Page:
5 Dyslexia-Friendly Books Your Kids Will Love

5 Dyslexia-Friendly Books Your Kids Will Love

Recent research has shown that reading can significantly contribute to vocabulary development. Not only that, it has also been determined (perhaps unsurprisingly!) that the more a person reads, the better they become over time. Therefore, it’s vital that we encourage our children to become avid readers from an early age.

If your child has dyslexia, it can be complicated to encourage them to read, as they probably won’t like to do something they struggle with.

According to Sara Druet from Tutoring for Excellence, dyslexia is one of the least prohibitive difficulties which Australian kids can suffer from. If found early enough, a child with Dyslexia can be taught to overcome their inherent problems with reading.

One way that they can overcome this is to have children read things they are interested in, or something related to a topic of their interest. This will motivate them to read the content and persevere, in spite of any challenges.

It also helps when books are in the right font, style, and format. The books should have short sentences and paragraphs that are correctly structured and are easy to follow. Engaging illustrations to break up the text also help, as they also provide context.

We’ve put together a list of books for you, and while these suggestions may help, be sure to pick the one that is not too difficult for your child. If you’re not sure if a book is going to be too difficult, you can try the five-finger test.

To do the test, find a page in the book with no drawings or pictures, and have your child start reading from the top until they reach a word they don’t know. Your child then places a finger on the word and continues to read until they reach another word they don’t know, where they will place another finger. If they run out of fingers before finishing the page, the book may be too difficult for them to read on their own.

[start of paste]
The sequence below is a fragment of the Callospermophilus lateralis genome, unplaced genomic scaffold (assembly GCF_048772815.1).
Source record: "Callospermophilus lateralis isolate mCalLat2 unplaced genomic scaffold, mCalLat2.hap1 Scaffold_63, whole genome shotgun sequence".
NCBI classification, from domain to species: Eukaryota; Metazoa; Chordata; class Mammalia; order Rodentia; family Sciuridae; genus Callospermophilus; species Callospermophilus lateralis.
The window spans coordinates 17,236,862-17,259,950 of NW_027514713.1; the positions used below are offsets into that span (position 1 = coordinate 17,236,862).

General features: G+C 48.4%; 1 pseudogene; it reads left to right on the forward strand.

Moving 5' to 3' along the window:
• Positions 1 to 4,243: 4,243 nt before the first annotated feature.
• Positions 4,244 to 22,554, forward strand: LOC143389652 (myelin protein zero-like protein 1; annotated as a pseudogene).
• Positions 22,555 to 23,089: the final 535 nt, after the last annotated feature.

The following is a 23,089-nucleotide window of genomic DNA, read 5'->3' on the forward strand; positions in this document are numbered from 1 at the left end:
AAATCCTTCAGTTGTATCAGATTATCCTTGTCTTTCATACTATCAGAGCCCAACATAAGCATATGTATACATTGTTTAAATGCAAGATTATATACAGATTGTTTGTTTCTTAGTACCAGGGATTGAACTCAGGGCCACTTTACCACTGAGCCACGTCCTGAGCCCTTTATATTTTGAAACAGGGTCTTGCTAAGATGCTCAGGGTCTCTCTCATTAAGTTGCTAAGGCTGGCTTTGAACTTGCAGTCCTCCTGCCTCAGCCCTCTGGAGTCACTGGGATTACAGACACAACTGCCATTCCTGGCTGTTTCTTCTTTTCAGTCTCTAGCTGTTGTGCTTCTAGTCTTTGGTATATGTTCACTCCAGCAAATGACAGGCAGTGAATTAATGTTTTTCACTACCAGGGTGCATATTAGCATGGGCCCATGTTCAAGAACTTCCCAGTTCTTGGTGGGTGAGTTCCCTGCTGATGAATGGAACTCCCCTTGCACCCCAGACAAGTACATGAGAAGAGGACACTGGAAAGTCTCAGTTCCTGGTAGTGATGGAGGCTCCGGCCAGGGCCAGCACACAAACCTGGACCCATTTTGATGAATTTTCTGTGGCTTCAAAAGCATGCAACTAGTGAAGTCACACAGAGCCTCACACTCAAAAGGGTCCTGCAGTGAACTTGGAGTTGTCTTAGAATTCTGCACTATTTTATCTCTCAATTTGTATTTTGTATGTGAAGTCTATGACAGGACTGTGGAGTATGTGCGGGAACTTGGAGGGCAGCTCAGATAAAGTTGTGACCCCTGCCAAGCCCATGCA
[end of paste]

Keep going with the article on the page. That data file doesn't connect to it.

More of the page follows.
No matter the reason your child has struggled with reading, it’s important that you pick a quiet environment to get them started with their new book. A drink and snack nearby also helps. Time their reading, and keep the sessions short.

If your child is put off by reading, a good suggestion is to start with an audiobook, which helps bring the stories to life. You can also read to them, or share the book with them, with each of you reading a page. Talk about what you’re reading and what images come to their heads while they are reading, which will keep your child engaged.

Most of all, make reading fun and keep in mind that the more they read, the easier reading becomes.

Bearing in mind that it’s difficult to find reading material that is rich and exciting to children and is not too difficult, we’ve put together a list of books that is sure to pique your child’s interest and start them off on a reading adventure.

Tom Gates: DogZombies Rule (For Now) – Liz Pichon